In many red states, hyper-local work like this, which state legislatures can’t preempt or overrule, represents the best potential for progress. This approach has been critical to progressive organizing and electoral successes in formerly deep-red Georgia, and it can be replicated in other local jurisdictions.

New federal tools also offer hope. A 2021 executive order can boost voter-registration rates in historically disenfranchised communities. It relies on a sometimes-forgotten clause in the National Voter Registration Act—“the Motor Voter Act” requiring state departments of motor vehicles to register voters—that allows states to designate other federal offices within their borders to act as voter-registration agencies.

This executive order has real red-state potential. Kentucky’s Republican secretary of state has already announced a partnership with the US Department of Veterans Affairs (VA) to register voters at VA health care facilities in the state. While no one tool in the playbook is a silver bullet, each is capable of driving change in places like Tennessee, where progress might otherwise seem impossible.

The nation would do well not to take its eyes off Tennessee again. As the hard right has consolidated statewide power here, our state has become a testing ground for some of the most extreme and reactionary legislation in the country. Laws that allow people to carry concealed guns in public without a license or firearms training came to Tennessee years ago and are now marching through other GOP-led state legislatures. Tennessee has also passed more laws targeting the LGBTQ community than any other state. And now, as the nation watched, the Republican supermajority tested the limits of its power to behave like an autocracy.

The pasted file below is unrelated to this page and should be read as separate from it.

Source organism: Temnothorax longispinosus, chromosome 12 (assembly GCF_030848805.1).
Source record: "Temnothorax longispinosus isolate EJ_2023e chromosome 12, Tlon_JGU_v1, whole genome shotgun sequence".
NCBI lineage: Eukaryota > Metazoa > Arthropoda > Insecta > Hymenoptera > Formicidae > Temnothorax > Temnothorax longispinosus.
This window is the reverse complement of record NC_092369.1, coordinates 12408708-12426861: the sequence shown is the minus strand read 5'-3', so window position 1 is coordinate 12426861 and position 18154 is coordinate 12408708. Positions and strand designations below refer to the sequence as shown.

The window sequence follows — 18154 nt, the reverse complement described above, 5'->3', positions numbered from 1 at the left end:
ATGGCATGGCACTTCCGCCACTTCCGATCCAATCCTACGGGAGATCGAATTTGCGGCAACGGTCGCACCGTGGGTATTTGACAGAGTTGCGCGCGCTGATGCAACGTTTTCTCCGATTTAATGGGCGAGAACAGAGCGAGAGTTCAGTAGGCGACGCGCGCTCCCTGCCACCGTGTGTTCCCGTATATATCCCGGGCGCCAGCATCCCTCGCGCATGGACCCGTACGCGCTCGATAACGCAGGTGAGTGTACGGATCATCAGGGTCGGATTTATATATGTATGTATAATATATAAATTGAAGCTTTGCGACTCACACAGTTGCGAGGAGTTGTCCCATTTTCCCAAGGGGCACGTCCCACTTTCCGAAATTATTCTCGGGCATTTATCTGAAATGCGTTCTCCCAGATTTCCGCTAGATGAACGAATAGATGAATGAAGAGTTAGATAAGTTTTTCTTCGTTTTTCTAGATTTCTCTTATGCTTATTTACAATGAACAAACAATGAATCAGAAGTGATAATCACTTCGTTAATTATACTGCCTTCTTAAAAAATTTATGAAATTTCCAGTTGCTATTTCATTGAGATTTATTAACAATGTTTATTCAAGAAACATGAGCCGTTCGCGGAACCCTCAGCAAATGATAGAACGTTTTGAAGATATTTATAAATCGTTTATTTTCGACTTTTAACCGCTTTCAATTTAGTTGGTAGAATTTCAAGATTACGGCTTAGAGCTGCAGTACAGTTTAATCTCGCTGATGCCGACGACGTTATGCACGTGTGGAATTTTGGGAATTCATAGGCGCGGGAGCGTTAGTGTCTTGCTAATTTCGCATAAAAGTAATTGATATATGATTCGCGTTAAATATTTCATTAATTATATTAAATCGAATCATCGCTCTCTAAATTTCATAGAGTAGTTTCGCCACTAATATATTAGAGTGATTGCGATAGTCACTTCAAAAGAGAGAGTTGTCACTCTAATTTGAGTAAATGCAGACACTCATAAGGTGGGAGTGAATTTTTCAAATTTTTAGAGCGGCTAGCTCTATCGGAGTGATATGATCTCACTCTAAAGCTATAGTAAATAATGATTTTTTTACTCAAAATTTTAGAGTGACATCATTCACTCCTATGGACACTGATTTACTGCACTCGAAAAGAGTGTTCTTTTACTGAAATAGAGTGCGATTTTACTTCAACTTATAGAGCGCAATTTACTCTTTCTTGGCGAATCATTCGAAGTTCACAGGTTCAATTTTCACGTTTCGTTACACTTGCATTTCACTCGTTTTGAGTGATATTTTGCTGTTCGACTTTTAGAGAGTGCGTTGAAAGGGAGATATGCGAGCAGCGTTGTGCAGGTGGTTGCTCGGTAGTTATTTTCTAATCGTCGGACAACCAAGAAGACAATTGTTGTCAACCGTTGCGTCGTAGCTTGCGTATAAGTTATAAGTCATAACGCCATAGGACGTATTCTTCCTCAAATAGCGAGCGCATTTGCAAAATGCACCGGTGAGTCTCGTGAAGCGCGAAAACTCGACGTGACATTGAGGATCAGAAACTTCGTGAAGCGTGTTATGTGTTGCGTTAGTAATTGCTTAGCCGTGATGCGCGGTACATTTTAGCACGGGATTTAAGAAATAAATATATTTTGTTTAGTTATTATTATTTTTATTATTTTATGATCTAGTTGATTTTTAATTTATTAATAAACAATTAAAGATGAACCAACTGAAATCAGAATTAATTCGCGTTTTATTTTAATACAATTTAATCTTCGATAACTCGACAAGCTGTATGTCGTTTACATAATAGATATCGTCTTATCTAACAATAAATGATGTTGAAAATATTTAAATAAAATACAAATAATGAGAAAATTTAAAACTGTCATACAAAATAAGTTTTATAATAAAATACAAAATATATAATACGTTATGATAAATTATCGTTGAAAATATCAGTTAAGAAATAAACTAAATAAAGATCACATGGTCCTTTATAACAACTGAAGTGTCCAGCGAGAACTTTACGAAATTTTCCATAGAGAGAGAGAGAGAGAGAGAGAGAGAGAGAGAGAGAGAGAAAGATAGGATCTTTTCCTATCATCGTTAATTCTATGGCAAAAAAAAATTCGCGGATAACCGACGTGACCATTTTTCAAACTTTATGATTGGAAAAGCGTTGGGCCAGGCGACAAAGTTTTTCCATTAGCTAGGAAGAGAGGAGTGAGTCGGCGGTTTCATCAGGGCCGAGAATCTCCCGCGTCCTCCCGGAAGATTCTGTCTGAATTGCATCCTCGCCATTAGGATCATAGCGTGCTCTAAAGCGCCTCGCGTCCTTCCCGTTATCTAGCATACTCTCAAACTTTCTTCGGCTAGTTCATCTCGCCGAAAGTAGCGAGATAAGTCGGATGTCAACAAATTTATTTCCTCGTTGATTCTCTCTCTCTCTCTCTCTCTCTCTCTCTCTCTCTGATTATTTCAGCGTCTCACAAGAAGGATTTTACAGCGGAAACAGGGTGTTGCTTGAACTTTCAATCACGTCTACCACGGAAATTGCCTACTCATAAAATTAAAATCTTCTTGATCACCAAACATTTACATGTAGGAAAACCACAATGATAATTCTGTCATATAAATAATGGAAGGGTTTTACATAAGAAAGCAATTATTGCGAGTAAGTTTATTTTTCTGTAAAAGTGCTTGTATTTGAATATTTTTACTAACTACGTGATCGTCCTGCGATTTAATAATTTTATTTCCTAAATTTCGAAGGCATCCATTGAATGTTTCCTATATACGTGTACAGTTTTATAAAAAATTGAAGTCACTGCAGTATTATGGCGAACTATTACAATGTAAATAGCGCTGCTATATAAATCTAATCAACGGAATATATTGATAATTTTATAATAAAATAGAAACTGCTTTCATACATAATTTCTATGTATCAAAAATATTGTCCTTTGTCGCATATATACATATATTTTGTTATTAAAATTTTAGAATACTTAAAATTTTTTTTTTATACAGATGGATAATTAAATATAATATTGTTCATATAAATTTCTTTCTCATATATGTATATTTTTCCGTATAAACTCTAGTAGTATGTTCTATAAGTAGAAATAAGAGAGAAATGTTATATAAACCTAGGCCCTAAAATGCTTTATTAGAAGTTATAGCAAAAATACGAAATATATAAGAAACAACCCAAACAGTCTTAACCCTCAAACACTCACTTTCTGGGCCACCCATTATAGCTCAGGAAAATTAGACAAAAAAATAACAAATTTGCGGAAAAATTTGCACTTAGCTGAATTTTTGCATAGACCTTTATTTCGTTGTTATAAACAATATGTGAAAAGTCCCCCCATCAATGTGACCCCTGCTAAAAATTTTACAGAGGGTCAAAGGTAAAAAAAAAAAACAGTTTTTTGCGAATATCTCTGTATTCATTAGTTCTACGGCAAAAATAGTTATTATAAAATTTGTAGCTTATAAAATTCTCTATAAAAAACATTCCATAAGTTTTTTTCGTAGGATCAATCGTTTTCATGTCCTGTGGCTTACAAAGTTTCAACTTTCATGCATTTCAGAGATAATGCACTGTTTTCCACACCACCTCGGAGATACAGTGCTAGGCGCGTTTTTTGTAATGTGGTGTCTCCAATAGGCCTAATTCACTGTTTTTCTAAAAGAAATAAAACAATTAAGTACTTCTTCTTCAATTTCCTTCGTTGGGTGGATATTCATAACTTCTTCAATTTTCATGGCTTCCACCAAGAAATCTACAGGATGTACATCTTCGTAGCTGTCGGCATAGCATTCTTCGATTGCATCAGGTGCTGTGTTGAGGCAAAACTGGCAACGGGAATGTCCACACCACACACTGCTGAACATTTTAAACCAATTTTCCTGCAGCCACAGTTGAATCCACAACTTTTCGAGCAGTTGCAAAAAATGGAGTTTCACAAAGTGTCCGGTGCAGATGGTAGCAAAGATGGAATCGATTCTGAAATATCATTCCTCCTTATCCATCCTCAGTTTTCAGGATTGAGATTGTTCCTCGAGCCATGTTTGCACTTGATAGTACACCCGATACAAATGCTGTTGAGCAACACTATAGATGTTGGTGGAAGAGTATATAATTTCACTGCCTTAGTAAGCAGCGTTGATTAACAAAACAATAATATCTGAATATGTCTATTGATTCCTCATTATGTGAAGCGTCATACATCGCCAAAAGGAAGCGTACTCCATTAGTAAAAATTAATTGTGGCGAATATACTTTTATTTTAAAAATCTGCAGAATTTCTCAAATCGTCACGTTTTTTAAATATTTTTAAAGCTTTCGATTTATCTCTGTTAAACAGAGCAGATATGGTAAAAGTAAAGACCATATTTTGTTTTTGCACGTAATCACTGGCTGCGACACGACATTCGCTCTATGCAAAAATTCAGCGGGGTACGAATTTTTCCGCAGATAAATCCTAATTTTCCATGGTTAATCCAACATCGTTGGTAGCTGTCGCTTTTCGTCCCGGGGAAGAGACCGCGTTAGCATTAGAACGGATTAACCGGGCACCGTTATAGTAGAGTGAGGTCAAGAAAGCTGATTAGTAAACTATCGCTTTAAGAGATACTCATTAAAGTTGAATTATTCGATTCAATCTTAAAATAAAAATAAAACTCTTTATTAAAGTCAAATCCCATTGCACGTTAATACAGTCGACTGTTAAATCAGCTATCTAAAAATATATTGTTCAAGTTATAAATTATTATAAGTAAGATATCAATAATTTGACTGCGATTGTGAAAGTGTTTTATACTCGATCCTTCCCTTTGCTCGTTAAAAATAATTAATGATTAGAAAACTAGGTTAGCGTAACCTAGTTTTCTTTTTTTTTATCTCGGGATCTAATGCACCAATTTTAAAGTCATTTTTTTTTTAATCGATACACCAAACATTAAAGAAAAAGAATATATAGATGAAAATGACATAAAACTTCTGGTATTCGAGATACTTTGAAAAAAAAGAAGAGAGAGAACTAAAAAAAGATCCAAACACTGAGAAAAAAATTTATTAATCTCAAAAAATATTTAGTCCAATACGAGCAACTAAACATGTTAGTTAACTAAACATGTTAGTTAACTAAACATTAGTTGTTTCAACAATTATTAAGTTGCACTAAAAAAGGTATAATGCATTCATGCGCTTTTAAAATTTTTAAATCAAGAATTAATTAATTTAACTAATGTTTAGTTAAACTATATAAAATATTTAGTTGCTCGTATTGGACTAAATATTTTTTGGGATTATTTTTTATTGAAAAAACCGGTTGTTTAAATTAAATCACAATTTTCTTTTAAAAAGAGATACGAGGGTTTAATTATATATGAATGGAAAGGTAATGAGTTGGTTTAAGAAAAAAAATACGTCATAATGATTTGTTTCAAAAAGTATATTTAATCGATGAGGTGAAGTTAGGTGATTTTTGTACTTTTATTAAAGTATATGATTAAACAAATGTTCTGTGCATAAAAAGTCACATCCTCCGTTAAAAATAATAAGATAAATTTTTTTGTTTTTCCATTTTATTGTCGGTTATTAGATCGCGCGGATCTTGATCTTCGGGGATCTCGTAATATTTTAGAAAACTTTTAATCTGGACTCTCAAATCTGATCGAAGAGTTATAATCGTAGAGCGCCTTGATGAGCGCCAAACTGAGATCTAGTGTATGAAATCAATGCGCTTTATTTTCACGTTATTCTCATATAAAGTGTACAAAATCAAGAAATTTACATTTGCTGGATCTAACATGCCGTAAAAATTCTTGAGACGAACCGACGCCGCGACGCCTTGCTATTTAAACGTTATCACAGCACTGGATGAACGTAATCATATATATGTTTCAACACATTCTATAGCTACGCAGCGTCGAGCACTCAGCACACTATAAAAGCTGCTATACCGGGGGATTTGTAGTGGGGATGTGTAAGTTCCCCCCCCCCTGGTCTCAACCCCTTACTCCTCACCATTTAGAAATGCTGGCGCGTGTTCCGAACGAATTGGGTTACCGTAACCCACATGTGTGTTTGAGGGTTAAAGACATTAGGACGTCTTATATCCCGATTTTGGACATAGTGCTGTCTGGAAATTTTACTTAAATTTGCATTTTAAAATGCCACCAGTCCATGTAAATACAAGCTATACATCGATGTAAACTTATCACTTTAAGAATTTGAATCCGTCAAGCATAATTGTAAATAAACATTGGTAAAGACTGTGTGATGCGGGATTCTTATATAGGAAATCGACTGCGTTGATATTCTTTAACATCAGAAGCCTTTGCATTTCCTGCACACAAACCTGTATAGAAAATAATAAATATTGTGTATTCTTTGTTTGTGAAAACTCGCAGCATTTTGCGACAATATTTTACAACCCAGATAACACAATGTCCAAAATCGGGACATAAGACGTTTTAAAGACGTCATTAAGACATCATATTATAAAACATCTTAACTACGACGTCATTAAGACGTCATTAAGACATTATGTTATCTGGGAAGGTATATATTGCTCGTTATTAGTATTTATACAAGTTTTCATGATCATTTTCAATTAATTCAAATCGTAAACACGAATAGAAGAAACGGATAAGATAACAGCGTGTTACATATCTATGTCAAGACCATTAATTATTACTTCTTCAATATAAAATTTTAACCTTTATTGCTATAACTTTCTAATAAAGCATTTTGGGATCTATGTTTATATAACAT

We would be naive to think they’ll be shamed into anything resembling moderation. Recently leaked audio gives us a sense of how personally they are taking Tennesseans’ calls for reform. One lawmaker caught on tape complained that Democrats “trash us as racists” without cause; he also proclaimed that “the Democrats are not our friends.” And we know all too well how this animosity is likely to play out: The last time local Democrats pushed back against them—when the Nashville Metro Council turned down a potential opportunity to host the Republican National Committee’s 2024 convention—the GOP supermajority retaliated with legislation that cut the size of the council in half.

The recent turn in Tennessee politics has clarified the stakes in our struggle for justice and democracy. As we continue battling the plague of gun violence here, we also must fight the prime force that empowers it: a system of voter suppression that allows the elected supermajority to operate without accountability to the people it purports to represent.